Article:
As a result, certain of Fukuyama’s observations that might have challenged preconceptions during the Clinton administration now come off as complacent: “Communist societies pretended that they had solved problems related to race and gender,” he writes, “but in Western liberal democracies the social transformation was driven by grass-roots mobilization rather than top-down decree and hence proved more thoroughgoing.” Sorry, but that is not where race-and-gender matters stand now: Where is the “grass-roots mobilization” behind critical race theory? Behind swimmer Lia Thomas’s testosterone-fueled long march through women’s college swimming records?
Fukuyama criticizes for its treatment of civil rights this reviewer’s most recent book, The Age of Entitlement, a history of the United States since the Kennedy assassination. Since Fukuyama neither lists the book in his bibliography nor manages to accurately reproduce any of its arguments, it would be unseemly self-flattery on my part to assume he had read it.
All the same, it is worth addressing Fukuyama’s treatment of civil rights, which he uses occasionally as a synonym for liberalism. His embrace of “diversity” is more categorical than it was just a few years ago. Comparing Asian countries’ late 20th-century success to various postcolonial failures on other continents, he noted in Political Order and Political Decay that China, Japan, and Korea “constituted some of the most ethnically homogeneous societies in the world,” and that their “state building efforts were enhanced by great ethnic homogeneity.” That is the “edge” to Fukuyama mentioned above. He was once more willing than other political scientists to admit that, under certain circumstances, diversity is not a strength but a weakness.
Today he is more categorical. He opens the book by noting that the circle of rights-bearers “was initially limited, in the United States and other ‘liberal’ regimes, to white men who owned property, and only later was broadened to other social groups.”
But this has nothing to do with “whiteness,” which has never had standing as any kind of category within liberalism. Liberalism was a civilizational invention, an advance if you like. All such advances initially benefit people in the place where they happen, and sometimes they are defended against outsiders. For a long time only “yellow men who owned property” benefited from Confucianism as only “black men who owned property” benefited from Benin ivories. No matter where liberalism was invented, it would not have extended to women. That American liberalism has for most of its history borne the imprint of a particular culture does not make pre-multicultural liberalism a pretense or a sham.
In fact, we are discovering today that liberalism—or the ideology that bears that name—is just as susceptible as other ideologies to turn illiberal. In theory, liberalism is a set of neutral, rational, scientific principles for making sense of a society, the raw human material of which may well be non-neutral, ir-rational, and un-scientific. Liberals have generally reformed institutions by judging them against standards of utility and fairness. But what happens in what we might call “late-stage” liberalism, when all such institutions have been reformed according to liberalism’s wishes? Liberalism’s defenders turn the argument around, demanding, on behalf of institutions, that the public demonstrate its utility and fairness—that it make itself “legible” to government, to use the anthropologist James Scott’s term.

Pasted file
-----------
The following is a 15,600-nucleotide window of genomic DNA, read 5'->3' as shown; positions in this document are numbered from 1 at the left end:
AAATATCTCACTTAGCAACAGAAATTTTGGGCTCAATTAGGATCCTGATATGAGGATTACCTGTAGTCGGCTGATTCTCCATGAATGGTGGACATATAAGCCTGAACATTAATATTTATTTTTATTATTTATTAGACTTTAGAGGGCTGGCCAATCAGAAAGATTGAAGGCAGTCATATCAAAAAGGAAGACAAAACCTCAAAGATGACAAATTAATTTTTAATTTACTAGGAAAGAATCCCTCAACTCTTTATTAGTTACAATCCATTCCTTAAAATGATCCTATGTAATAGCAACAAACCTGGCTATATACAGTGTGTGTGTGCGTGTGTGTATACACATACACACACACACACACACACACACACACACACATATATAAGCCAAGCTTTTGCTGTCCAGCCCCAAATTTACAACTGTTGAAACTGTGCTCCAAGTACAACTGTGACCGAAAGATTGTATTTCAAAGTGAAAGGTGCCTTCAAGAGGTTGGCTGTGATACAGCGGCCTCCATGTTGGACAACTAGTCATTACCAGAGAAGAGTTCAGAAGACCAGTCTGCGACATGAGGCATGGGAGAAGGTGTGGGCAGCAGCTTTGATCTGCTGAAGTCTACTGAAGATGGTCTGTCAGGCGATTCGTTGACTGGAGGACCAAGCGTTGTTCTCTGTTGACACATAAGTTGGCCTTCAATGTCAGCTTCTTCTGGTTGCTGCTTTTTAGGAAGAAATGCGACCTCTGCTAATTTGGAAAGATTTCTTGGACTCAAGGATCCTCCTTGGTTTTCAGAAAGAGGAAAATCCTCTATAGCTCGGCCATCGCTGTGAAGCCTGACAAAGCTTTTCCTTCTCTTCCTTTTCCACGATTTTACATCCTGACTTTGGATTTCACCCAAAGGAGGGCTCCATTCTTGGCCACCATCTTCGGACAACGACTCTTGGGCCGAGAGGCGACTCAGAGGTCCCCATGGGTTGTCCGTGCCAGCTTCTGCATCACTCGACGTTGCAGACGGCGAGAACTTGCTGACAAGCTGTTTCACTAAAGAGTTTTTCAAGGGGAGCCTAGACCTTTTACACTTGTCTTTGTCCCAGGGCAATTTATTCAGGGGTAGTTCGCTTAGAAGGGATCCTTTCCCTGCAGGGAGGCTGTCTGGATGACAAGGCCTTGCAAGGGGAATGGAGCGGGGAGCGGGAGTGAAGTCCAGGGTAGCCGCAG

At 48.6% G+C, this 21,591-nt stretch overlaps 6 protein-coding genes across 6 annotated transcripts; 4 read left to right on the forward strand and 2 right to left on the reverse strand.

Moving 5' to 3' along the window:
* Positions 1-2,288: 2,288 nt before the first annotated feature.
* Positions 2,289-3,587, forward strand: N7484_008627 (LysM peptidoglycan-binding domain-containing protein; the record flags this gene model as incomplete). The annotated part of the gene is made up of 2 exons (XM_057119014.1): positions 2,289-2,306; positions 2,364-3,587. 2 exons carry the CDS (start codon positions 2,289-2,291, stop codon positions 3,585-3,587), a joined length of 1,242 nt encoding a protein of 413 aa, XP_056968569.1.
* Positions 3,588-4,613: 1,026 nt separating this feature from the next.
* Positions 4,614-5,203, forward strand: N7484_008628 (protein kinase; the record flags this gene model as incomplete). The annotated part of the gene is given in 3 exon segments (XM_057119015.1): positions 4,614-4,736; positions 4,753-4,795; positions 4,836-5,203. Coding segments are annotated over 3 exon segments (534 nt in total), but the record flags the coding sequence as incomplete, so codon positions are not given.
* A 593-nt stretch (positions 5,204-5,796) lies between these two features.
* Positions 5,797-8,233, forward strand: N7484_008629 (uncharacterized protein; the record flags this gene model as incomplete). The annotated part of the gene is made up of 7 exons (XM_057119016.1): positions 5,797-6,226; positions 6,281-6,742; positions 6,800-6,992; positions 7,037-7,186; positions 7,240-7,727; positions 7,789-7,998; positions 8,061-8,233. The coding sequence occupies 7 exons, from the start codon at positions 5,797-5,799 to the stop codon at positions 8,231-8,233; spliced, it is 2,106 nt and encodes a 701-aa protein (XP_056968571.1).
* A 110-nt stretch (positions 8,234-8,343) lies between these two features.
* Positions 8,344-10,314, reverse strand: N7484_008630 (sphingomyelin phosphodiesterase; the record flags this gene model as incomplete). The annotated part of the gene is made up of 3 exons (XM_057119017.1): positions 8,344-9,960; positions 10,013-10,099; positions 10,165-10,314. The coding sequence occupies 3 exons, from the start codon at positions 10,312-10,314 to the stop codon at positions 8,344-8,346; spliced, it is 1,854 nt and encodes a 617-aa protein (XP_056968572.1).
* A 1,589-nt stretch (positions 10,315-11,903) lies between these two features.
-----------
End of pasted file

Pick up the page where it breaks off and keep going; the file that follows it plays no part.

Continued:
Fukuyama has always believed, and repeats here, that “liberal societies cannot survive if they are unable to establish a hierarchy of factual truths.” He does not call for censorship but would like to see speech governed by norms. “There are well-established techniques for determining factual information,” Fukuyama writes, “techniques that have been used for years in court proceedings, professional journalism, and in the scientific community.”
Is that realistic? The verb “establish” makes it sounds as if liberalism is merely defending truth against error, and indeed this is what most liberals believe they are doing. Just as often of late, liberalism has meant defending official truth against free inquiry: defending race-based college admissions against aptitude testing, defending abortion against ultrasound technology, defending transgenderism against medical studies. That is leaving aside the related problem of how, in a society where all institutions are liberal and value-free, it becomes profitable to suppress scientific truths like “opioids are dangerous” or social ones like “betting is dangerous.” So profitable, in fact, that interested parties can raise immense sums of money to turn an untruth into a public watchword. “Disinformation” is not always a problem of populist epistemology that liberalism must hold accountable. It is sometimes a problem of liberal political power that populism must hold accountable.
This book hangs in front of Fukuyama’s collected works like a rainbow flag in front of a church, reassuring readers that the Old Faith that used to be preached inside is no threat to theirs. You’re good the way you are! Pay no attention to that cross on the roof! Returning early in this book to the origins of liberalism in the aftermath of the English civil war, he calls it “an institutional solution to the problem of governing over diversity, or, to put it in slightly different terms, of peacefully managing diversity in pluralistic societies.” As if the electrifying 17th- and 18th-century vision of liberalism had anything to do with today’s corporate-consulting phrase “managing diversity.” As if the freedoms at the core of that early liberalism—speech, association, religion—were not the ones that “diversity,” as we understand it today, is least inclined to honor.
Liberalism and Its Discontents
by Francis Fukuyama
Farrar, Straus & Giroux, 192 pp., $26
Christopher Caldwell is a contributing editor at the Claremont Review of Books and the author of The Age of Entitlement: America Since the Sixties.